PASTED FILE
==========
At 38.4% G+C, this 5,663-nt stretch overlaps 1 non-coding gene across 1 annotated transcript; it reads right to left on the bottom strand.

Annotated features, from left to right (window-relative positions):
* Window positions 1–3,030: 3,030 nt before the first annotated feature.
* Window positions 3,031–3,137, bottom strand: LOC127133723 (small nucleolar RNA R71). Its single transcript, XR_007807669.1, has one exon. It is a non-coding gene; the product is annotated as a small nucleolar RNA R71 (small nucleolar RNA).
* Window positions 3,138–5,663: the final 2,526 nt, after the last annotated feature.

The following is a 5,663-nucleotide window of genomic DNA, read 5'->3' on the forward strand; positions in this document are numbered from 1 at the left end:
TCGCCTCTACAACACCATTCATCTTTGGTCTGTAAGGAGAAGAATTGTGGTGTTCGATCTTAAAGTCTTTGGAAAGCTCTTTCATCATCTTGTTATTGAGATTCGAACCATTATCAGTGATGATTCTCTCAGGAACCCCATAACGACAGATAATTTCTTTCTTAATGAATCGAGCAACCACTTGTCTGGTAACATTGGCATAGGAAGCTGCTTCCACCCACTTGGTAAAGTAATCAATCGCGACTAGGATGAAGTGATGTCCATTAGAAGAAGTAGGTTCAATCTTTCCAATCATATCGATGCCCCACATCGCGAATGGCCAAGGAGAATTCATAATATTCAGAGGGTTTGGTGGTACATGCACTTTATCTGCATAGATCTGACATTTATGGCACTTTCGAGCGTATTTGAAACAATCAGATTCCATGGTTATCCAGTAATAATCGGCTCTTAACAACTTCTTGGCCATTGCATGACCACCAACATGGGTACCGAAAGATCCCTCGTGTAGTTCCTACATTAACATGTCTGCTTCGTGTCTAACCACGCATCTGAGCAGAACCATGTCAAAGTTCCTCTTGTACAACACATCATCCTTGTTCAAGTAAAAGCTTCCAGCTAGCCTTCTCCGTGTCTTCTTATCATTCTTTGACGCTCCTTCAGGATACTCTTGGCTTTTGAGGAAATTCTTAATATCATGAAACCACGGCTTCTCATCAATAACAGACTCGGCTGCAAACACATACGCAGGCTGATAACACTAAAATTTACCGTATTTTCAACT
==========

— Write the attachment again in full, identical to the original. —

At 38.4% G+C, this 5,663-nt stretch overlaps 1 non-coding gene across 1 annotated transcript; it reads right to left on the bottom strand.

Annotated features, from left to right (window-relative positions):
* Window positions 1–3,030: 3,030 nt before the first annotated feature.
* Window positions 3,031–3,137, bottom strand: LOC127133723 (small nucleolar RNA R71). Its single transcript, XR_007807669.1, has one exon. It is a non-coding gene; the product is annotated as a small nucleolar RNA R71 (small nucleolar RNA).
* Window positions 3,138–5,663: the final 2,526 nt, after the last annotated feature.

The following is a 5,663-nucleotide window of genomic DNA, read 5'->3' on the forward strand; positions in this document are numbered from 1 at the left end:
TCGCCTCTACAACACCATTCATCTTTGGTCTGTAAGGAGAAGAATTGTGGTGTTCGATCTTAAAGTCTTTGGAAAGCTCTTTCATCATCTTGTTATTGAGATTCGAACCATTATCAGTGATGATTCTCTCAGGAACCCCATAACGACAGATAATTTCTTTCTTAATGAATCGAGCAACCACTTGTCTGGTAACATTGGCATAGGAAGCTGCTTCCACCCACTTGGTAAAGTAATCAATCGCGACTAGGATGAAGTGATGTCCATTAGAAGAAGTAGGTTCAATCTTTCCAATCATATCGATGCCCCACATCGCGAATGGCCAAGGAGAATTCATAATATTCAGAGGGTTTGGTGGTACATGCACTTTATCTGCATAGATCTGACATTTATGGCACTTTCGAGCGTATTTGAAACAATCAGATTCCATGGTTATCCAGTAATAATCGGCTCTTAACAACTTCTTGGCCATTGCATGACCACCAACATGGGTACCGAAAGATCCCTCGTGTAGTTCCTACATTAACATGTCTGCTTCGTGTCTAACCACGCATCTGAGCAGAACCATGTCAAAGTTCCTCTTGTACAACACATCATCCTTGTTCAAGTAAAAGCTTCCAGCTAGCCTTCTCCGTGTCTTCTTATCATTCTTTGACGCTCCTTCAGGATACTCTTGGCTTTTGAGGAAATTCTTAATATCATGAAACCACGGCTTCTCATCAATAACAGACTCGGCTGCAAACACATACGCAGGCTGATAACACTAAAATTTACCGTATTTTCAACT